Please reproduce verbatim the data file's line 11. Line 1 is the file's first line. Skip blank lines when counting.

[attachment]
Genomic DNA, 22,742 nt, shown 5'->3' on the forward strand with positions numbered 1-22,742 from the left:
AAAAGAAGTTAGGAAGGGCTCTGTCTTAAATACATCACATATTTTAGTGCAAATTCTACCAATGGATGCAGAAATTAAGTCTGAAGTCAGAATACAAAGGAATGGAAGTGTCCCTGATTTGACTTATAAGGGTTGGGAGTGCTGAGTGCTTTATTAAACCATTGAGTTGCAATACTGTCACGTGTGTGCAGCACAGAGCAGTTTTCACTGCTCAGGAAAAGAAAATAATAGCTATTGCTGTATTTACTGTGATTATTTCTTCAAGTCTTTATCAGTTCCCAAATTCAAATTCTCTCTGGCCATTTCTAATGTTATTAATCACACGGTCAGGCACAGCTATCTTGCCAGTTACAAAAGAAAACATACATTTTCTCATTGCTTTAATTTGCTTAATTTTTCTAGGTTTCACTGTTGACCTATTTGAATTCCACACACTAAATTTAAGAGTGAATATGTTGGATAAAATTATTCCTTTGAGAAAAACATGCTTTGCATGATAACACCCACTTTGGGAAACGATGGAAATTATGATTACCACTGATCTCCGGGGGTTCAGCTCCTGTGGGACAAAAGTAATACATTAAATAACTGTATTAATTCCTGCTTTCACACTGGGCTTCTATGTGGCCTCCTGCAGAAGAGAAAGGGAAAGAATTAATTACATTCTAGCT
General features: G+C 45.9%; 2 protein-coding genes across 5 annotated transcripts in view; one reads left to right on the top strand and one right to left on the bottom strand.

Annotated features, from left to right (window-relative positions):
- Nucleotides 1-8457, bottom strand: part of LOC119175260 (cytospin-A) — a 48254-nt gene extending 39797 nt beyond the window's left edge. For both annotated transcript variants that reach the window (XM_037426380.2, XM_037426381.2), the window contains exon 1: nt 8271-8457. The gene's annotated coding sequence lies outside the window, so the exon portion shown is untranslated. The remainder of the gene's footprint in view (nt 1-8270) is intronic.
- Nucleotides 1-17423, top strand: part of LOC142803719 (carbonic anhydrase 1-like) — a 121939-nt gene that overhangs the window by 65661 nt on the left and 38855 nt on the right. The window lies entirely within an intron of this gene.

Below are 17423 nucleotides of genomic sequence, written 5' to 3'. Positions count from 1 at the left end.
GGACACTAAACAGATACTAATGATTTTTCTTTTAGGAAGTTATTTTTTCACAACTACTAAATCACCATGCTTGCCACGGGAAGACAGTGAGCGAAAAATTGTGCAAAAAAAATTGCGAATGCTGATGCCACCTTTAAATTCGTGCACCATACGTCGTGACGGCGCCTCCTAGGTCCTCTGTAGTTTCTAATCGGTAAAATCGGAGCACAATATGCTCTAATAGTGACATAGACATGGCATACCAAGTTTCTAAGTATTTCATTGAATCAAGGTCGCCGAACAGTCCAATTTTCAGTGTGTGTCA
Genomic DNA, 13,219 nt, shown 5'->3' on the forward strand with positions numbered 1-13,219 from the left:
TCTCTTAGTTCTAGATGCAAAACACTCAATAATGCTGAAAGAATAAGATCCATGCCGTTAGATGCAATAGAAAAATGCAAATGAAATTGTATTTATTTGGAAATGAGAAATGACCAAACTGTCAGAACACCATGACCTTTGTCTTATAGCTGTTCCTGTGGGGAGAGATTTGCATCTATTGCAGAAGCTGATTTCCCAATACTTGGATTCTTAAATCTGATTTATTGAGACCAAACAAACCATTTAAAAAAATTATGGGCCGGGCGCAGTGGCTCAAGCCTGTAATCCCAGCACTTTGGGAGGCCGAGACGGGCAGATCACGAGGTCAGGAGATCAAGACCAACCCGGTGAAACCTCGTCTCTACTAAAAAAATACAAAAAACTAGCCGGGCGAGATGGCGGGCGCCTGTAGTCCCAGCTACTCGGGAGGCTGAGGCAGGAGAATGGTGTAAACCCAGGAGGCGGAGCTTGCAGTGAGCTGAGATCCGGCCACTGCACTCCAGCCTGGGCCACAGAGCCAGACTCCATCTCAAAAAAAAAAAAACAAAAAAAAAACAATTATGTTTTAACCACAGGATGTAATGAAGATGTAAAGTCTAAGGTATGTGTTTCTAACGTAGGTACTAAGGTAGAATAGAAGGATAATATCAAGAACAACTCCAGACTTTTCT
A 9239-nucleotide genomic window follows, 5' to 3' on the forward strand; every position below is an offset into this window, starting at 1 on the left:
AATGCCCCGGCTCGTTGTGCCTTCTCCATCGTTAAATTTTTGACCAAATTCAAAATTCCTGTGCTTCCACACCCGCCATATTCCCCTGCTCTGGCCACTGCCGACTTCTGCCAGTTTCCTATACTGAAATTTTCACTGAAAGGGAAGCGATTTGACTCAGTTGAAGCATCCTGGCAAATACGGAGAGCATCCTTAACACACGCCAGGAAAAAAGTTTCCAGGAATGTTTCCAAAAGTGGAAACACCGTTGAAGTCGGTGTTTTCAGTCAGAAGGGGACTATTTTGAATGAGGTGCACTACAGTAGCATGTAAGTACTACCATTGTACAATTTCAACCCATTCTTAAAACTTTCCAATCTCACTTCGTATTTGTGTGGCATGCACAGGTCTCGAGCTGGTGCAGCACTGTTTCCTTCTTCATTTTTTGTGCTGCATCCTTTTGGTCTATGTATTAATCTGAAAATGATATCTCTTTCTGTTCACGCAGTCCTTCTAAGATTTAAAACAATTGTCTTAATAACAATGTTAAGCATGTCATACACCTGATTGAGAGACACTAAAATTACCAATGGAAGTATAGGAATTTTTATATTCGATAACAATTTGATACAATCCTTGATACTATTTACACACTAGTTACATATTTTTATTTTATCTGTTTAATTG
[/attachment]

A 9239-nucleotide genomic window follows, 5' to 3' on the forward strand; every position below is an offset into this window, starting at 1 on the left: